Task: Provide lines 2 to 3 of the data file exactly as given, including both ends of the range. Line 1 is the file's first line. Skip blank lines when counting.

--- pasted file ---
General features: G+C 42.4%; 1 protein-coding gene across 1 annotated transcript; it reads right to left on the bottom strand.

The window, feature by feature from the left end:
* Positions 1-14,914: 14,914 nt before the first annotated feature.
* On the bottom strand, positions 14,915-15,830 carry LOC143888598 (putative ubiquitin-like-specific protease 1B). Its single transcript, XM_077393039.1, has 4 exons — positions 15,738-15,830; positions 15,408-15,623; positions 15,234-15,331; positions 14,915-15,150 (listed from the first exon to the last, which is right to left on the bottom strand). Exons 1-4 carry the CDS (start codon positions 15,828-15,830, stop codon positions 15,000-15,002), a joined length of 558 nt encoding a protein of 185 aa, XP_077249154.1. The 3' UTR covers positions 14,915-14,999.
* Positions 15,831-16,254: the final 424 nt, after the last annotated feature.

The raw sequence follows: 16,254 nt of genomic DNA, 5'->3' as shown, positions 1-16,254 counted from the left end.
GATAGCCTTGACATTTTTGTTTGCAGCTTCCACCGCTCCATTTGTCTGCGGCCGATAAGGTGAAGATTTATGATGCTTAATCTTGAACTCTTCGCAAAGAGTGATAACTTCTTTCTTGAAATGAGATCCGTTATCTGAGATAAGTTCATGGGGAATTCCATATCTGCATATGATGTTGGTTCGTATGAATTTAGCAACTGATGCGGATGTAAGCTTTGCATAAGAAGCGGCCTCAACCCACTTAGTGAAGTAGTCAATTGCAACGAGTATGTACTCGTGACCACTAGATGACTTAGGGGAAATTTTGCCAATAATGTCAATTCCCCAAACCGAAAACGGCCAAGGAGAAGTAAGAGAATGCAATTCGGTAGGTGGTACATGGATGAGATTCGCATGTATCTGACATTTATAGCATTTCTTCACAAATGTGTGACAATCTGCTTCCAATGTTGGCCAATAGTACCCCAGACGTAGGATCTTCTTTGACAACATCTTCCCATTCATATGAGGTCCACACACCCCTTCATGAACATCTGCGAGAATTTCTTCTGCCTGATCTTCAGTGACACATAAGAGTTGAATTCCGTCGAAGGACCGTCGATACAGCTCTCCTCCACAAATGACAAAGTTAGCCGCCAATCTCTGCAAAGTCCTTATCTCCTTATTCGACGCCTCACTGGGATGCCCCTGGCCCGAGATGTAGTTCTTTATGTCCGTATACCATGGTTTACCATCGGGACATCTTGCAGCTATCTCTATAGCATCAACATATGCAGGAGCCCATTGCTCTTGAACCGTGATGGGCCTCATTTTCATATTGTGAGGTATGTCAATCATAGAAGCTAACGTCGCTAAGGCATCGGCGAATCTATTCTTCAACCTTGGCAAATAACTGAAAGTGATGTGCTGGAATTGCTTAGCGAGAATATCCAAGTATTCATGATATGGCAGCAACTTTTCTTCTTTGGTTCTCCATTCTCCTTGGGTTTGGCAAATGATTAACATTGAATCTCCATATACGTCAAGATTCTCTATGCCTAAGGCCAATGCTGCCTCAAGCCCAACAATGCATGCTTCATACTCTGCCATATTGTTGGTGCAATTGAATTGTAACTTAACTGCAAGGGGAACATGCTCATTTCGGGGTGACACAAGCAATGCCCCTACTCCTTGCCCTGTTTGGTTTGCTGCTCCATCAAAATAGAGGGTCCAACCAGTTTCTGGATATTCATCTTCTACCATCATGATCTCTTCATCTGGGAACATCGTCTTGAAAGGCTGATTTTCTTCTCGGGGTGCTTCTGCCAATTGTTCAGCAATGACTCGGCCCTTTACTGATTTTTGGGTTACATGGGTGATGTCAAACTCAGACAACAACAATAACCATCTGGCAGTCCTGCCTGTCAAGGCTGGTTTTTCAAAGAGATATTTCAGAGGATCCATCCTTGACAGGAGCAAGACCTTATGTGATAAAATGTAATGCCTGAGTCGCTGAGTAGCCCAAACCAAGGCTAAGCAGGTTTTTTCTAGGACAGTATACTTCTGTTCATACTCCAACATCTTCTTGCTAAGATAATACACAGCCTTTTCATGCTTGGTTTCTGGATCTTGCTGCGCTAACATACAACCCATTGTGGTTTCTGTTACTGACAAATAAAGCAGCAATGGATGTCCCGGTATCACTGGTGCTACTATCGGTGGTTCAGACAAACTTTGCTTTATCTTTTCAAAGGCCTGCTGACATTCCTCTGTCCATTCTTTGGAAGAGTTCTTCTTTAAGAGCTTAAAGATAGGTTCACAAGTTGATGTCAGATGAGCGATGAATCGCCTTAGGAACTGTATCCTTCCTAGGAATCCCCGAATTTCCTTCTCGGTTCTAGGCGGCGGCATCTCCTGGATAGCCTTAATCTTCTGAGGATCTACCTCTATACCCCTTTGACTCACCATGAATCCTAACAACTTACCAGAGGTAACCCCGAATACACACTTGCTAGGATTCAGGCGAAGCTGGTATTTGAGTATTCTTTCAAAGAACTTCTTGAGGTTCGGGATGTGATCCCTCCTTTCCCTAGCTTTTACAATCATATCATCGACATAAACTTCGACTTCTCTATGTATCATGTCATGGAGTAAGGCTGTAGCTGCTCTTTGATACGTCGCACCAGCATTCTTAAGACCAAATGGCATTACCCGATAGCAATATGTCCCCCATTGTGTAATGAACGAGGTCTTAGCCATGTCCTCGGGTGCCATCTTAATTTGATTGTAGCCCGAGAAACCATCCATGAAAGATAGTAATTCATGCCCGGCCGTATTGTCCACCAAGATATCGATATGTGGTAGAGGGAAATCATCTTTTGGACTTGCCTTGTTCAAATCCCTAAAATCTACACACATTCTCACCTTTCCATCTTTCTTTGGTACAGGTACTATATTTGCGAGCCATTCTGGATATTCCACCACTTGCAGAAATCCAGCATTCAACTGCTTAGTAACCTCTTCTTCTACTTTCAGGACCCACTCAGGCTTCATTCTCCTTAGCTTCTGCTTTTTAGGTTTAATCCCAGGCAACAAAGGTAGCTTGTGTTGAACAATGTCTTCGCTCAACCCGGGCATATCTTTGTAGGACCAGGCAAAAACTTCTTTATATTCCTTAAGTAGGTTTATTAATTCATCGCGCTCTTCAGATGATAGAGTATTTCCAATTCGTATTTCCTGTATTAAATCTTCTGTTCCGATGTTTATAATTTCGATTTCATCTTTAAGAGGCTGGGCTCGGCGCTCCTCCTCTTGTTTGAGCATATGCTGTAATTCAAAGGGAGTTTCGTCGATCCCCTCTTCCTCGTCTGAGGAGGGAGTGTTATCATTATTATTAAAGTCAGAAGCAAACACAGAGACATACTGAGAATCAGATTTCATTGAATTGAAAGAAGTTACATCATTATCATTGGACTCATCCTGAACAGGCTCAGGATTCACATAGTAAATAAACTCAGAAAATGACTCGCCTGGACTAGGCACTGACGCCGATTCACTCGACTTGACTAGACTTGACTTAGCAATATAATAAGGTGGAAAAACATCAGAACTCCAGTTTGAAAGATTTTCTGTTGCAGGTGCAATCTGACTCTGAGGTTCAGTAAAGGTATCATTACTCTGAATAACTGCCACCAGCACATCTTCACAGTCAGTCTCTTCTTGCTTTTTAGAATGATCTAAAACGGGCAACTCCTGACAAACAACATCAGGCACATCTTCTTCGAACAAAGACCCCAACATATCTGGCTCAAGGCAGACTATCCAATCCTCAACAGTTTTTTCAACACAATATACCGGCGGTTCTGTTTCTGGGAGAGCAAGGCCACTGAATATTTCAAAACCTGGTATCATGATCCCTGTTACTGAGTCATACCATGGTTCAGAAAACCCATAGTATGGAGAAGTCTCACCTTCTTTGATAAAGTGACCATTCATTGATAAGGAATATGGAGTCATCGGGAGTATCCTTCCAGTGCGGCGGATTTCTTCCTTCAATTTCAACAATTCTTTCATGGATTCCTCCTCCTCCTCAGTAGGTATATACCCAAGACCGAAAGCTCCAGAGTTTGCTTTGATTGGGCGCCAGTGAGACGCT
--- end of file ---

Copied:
The window, feature by feature from the left end:
* Positions 1-14,914: 14,914 nt before the first annotated feature.